of China Australia Food Security Cooperation Initiative (CAFSCI)

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New technology for productive and sustainable reuse of wastewater for irrigated cropping

Overview of Project

This project explored the potential of water technologies (namely FILTER) and assessed how they dealt with the wide range of wastewater treatment problems faced by managers in China and Australia. Project aims were to develop new and simple procedures for treating wastewater on land so that it could be productively reused. The FILTER technique, developed in Australia, was tested for use in China and further tested in Australia.Reuse of wastewater for irrigation in China could save scarce water supplies and produce the same economic benefits that have come out of many effluent irrigation projects around the world. It would also help deal with the serious environmental problems caused by the dumping of untreated sewage and industrial effluent into watersheds. However, inappropriate treatment and reuse techniques can result in agricultural products being contaminated with pollutants from the wastewater, or cause land degradation in the irrigated area or downstream.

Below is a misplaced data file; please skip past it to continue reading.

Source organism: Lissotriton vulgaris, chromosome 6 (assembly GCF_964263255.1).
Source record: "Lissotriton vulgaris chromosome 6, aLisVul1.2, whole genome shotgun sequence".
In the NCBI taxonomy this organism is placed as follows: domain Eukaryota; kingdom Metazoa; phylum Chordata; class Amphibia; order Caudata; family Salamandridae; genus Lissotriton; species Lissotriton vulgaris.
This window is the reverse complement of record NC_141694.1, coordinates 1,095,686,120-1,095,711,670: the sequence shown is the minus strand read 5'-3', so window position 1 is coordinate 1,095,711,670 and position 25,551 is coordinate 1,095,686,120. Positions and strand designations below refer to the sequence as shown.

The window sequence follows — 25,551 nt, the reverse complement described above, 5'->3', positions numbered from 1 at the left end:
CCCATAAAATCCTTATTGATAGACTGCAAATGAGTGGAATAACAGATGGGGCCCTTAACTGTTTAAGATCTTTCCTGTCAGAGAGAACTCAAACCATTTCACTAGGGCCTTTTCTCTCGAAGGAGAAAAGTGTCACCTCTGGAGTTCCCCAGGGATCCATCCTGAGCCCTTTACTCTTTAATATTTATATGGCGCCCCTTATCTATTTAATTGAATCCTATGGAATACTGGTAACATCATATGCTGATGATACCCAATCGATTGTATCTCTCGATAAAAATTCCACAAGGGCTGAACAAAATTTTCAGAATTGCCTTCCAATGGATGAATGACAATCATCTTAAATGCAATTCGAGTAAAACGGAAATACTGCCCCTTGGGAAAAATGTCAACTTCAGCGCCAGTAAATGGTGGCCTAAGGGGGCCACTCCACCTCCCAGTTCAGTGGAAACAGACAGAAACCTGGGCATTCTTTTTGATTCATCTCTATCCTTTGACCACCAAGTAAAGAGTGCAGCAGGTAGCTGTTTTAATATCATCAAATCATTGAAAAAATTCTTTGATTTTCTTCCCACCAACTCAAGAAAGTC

CSIRO developed the FILTER (filtration and irrigated cropping for land treatment and effluent reuse) technique for Australia to overcome some of the problems in land treatment of wastewater. The system was designed to treat primary or secondary sewage and to use the nutrients from it for intensive annual crop-growing.

Key Outcomes of Project

Results of trials at both the Griffith and Wuqing sites showed marked reductions in pollutant loads to acceptable standards; crops removed high levels of nutrients and yielded well. The results confirmed that when the FILTER system is installed at sites featuring soil with a high capacity for phosphorus uptake, with a stable soil structure to maintain hydraulic flows, and appropriate groundwater conditions it can reduce pollutants markedly and make the drainage water suitable for reuse, other than for human consumption.The FILTER technique produced water that meets Chinese standards, and also NSW Environment Protection Agency standards, for biological and chemical hazards. This has led to a further project LWR1/2002/113 Application of innovative irrigated cropping and soil filtration technology for wastewater reuse and treatment in China, in part a response to the heavy investment in the technology from the Chinese. The FILTER system technology alone will not solve all wastewater treatment problems in China. However, the research to date has shown that it forms an excellent, innovative component of a suite of potential solutions.

Project Dates

01 Jan 1998 - 31 Dec 2000


Tianjin Water Conservancy Bureau - Scientific and Technical Department - China
China Institute of Water Resources and Hydropower Research - Department of Irrigation and Drainage - China


Dr Nihal S. Jayawardane



02 6246 5811

Launch Website